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HIV/AIDS in Rural Areas

Charles Davis is a 35-year-old Black gay man. He learned he had HIV a decade ago. Davis initially avoided getting tested in his rural hometown in Georgia due to fears of rejection by his family and friends. An illness in 2003 pushed him to get tested, but he did not go back for his results. “I was dealing with the reality of being Black in a small town,” he explains. “I also was living with my parents—very religious church folks who never hid their feelings about gay people.”

A respiratory infection eventually landed Davis in the hospital, where doctors confirmed his fears: He was HIV-positive.

Determined to get well and improve his life, Davis decided to relocate to Atlanta, which he says “was the right place to deal with so many of my issues around being gay—things that had prevented me from knowing my status, and dealing with my health issues.” Friends helped him connect with Grady Health System’s Ponce De Leon Center, a provider funded by the Ryan White HIV/AIDS Program and one of the largest, most comprehensive HIV care clinics in the country.

With the support of his caring doctors, Davis feels healthy and optimistic about the future. “Instead of having to feel ‘less than’ every time I go get medications or check in with the doctors, I am just a person who needs medical care like anybody else,” he says.

As with consumer involvement and cultural competency, the philosophy of going where patients are is a theme throughout the Ryan White HIV/AIDS Program. For example, as HIV/AIDS prevalence increased in urban areas outside gay epicenters, suburban neighborhoods, rural areas, and the South, the Ryan White HIV/AIDS Program responded by filling service gaps in these areas. Ryan White Part A and B funds were used often to increase capacity in these newly affected urban and suburban neighborhoods. Part C funds, in particular, have been used to support providers in rural areas and, through tools such as planning grants, have helped providers acquire the capacity to provide culturally competent services that defy stigma and engage clients in care. The Ryan White HIV/AIDS Program has fostered crucial collaboration with and participation of federally funded community and migrant health centers (CHCs) in the quest to provide HIV screening, testing, and services. Because CHCs often are already the medical home for underserved and uninsured individuals, empowering these organizations to address HIV/AIDS offers what is often the best—and only—possibility for providing a safe, supportive, and encouraging environment in which these individuals can choose to be tested and access services.

The William F. Ryan Community Health Center is a federally funded CHC in Boston. Dean LaBate, a PLWHA who was once the agency’s health services administrator, says: “We wanted to make sure that PLWHA felt they were being treated the same as all our patients [and] did not want to attach stigma to an HIV-positive status, or have PLWHA feel discriminated against.” According to LaBate, staff members were trained on how to ensure PLWHA felt welcome, and to develop intake procedures and forms that “did not scream AIDS to the rest of the world and assured PLWHA that we were protecting their information as much as possible.”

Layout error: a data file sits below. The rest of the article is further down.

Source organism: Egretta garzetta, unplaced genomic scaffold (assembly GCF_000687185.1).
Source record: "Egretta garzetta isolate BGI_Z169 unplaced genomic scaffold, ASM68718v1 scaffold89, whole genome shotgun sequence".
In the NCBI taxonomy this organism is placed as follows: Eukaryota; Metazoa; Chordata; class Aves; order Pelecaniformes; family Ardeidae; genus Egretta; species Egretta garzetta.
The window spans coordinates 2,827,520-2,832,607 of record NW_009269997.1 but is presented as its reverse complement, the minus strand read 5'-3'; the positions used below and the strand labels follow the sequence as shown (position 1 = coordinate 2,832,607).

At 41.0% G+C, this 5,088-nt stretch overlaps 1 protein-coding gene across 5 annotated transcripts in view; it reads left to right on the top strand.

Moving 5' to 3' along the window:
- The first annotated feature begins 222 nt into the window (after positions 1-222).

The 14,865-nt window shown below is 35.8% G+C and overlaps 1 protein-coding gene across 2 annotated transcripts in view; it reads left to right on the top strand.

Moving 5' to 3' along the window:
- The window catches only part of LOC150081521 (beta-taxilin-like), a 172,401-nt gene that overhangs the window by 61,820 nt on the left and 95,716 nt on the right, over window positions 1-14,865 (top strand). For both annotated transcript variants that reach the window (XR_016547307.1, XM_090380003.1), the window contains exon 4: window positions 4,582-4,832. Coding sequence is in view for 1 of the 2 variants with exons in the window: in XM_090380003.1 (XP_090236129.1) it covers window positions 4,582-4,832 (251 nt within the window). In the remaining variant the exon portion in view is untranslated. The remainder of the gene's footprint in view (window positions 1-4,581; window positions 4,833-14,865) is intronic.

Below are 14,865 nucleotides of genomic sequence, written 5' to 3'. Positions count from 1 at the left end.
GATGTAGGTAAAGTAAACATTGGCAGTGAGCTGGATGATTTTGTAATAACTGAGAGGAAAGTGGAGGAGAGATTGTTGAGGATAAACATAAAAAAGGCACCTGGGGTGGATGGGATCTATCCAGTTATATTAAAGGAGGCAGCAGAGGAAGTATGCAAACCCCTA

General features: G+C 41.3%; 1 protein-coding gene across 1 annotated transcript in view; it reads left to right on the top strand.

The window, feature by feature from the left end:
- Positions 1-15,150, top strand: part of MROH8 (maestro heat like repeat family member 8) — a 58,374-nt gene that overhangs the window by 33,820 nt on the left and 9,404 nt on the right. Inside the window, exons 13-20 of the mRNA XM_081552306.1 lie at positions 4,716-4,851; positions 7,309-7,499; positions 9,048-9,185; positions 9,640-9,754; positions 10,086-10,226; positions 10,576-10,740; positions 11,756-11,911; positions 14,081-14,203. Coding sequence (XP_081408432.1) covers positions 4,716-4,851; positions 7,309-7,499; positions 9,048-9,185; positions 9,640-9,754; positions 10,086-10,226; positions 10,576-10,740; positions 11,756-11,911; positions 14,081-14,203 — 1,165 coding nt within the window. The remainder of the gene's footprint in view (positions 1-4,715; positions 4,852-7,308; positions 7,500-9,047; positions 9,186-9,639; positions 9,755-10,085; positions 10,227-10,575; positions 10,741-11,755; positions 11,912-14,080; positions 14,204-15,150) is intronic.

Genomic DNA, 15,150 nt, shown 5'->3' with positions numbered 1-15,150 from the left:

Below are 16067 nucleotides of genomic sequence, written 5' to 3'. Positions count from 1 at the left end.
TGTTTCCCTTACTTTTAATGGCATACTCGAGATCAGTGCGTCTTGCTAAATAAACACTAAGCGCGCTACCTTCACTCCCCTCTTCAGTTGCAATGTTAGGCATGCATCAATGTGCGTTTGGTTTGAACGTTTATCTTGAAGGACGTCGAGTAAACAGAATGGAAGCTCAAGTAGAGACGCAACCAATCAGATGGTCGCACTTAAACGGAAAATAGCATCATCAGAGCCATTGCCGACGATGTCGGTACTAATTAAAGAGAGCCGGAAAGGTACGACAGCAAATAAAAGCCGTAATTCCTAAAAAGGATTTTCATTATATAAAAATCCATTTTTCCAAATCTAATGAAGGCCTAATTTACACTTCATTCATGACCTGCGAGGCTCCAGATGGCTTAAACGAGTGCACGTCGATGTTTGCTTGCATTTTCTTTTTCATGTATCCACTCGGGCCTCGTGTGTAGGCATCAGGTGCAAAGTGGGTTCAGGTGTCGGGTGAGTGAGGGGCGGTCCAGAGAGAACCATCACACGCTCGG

Photo of a health care provider taking a blood sample.

Fear of disclosure can prevent many people from being tested for HIV.

A Continuing Commitment to Learn and to Educate

In addition to the far-reaching work of the Ryan White HIV/AIDS Program, there have been significant efforts to address stigma among the public. Government-funded and privately funded advertising and education campaigns have targeted communities around the globe. The Americans with Disabilities Act (ADA) prohibits health care entities from discriminating against PLWHA and/or denying them services made available to other patients.29,30 The Health Insurance Portability and Accountability Act (HIPAA) of 1996 established protocols that protect PLWHA against unwanted disclosure of their HIV status.31 The U.S. Centers for Disease Control and Prevention’s (CDC’s) program Business Responds to AIDS/Labor Responds to AIDS facilitates HIV education and prevention in the workplace, and seeks to protect PLWHA workers from stigma and discrimination.32 Yet stigma and its effects continue, and the work to stop it goes on.

In May of 2003, HAB and George Washington University convened a consultation meeting of community members and experts on HIV/AIDS stigma. The purpose was to identify key issues and challenges of addressing stigma and breaking down barriers through the Ryan White HIV/AIDS Program. Together, researchers, program directors, and PLWHA created a comprehensive picture of the role stigma continues to play in blocking access to care, negatively affecting health and quality of life, and fueling HIV incidence. Presenters illustrated how, through identifying and implementing best practices, some interventions have been able to reduce the impact of stigma in the populations they serve. Out of that consultation came the following:

  • A significant literature review on stigma and HIV/AIDS,
  • A detailed summary of presentations made in the consultation meeting, and
  • An issue of the HRSA CAREAction newsletter on stigma that was distributed to providers in this country and abroad. (To request a copy, please visit
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